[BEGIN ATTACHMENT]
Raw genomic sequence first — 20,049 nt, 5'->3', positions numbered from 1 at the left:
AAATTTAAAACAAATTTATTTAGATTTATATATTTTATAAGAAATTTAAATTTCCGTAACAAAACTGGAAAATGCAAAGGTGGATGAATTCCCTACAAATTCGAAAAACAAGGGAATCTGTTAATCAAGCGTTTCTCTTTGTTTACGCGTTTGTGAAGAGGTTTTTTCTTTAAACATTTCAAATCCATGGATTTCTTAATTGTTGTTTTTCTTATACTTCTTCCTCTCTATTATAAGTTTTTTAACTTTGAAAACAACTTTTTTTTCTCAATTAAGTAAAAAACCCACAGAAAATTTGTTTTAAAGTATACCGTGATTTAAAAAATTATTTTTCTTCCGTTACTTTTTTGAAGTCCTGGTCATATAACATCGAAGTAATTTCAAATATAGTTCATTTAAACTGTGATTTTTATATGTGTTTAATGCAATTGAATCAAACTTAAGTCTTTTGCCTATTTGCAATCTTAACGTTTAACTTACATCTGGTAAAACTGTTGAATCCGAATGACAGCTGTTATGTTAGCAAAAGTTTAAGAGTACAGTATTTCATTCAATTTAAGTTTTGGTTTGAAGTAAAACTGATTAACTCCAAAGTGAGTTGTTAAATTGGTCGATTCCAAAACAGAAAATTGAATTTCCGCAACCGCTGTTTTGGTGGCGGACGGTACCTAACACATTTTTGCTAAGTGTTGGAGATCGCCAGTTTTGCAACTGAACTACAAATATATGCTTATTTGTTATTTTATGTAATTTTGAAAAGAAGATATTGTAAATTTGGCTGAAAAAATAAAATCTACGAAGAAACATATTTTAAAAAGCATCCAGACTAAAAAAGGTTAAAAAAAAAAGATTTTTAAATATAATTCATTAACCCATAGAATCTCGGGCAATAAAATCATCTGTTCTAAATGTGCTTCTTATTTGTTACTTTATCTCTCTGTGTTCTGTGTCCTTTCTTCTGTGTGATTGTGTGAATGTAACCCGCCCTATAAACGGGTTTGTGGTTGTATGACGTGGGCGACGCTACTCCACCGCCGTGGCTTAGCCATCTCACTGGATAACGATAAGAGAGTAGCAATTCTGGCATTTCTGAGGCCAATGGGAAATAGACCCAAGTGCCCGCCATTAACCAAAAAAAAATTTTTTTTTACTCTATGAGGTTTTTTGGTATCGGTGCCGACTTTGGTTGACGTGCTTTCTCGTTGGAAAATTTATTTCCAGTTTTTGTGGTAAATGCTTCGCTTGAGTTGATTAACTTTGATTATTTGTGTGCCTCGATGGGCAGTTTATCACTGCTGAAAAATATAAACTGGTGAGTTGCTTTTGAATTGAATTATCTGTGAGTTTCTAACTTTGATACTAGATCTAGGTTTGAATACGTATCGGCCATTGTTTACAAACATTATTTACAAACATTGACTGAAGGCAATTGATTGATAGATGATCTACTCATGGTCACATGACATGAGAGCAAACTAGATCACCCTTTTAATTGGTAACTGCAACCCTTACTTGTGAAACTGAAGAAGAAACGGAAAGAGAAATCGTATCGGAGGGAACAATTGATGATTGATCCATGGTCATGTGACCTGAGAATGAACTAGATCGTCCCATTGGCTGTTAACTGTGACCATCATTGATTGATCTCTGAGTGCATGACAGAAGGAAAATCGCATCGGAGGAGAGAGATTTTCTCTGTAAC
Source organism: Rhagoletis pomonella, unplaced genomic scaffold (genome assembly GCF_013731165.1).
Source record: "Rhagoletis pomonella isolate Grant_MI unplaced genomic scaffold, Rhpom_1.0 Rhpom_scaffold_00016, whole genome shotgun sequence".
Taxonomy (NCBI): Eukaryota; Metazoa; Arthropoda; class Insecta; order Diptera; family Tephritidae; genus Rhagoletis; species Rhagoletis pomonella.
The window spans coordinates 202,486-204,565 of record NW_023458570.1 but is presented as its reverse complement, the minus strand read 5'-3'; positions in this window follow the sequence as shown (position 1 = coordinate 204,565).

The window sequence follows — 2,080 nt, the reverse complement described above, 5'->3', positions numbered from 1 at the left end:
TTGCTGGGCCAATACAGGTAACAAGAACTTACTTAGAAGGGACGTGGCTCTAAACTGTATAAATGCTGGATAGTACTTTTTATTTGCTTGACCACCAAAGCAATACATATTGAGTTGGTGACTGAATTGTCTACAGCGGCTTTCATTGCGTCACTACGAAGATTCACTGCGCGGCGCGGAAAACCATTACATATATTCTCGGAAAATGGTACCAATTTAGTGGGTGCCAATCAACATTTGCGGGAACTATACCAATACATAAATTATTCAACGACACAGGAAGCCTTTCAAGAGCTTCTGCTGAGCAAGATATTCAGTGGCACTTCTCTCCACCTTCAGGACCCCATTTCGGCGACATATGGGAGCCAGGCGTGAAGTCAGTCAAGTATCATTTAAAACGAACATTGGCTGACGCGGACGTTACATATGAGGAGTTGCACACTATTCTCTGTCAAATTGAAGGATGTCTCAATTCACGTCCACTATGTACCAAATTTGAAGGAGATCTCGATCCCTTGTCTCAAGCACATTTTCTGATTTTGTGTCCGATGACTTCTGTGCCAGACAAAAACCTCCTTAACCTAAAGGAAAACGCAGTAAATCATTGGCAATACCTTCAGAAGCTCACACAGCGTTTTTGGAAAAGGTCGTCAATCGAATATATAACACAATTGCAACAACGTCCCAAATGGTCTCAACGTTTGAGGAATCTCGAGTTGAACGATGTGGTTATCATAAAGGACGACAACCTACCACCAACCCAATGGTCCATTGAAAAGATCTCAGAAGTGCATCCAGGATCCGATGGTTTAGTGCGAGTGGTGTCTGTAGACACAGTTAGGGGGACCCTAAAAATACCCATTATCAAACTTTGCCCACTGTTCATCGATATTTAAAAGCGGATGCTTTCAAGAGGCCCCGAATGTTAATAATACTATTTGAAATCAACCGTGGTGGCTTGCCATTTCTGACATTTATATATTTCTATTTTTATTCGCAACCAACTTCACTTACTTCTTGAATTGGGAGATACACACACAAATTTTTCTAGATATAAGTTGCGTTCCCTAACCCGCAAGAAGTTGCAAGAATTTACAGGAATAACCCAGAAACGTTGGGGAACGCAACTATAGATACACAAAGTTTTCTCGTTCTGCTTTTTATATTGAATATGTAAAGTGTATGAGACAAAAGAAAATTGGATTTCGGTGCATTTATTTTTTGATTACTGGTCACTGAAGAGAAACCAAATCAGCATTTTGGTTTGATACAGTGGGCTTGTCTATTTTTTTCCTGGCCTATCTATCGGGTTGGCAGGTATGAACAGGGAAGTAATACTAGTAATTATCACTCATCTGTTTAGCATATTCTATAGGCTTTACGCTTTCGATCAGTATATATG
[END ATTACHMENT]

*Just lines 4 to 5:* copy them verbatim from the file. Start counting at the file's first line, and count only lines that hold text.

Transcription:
Source record: "Rhagoletis pomonella isolate Grant_MI unplaced genomic scaffold, Rhpom_1.0 Rhpom_scaffold_00016, whole genome shotgun sequence".
Taxonomy (NCBI): Eukaryota; Metazoa; Arthropoda; class Insecta; order Diptera; family Tephritidae; genus Rhagoletis; species Rhagoletis pomonella.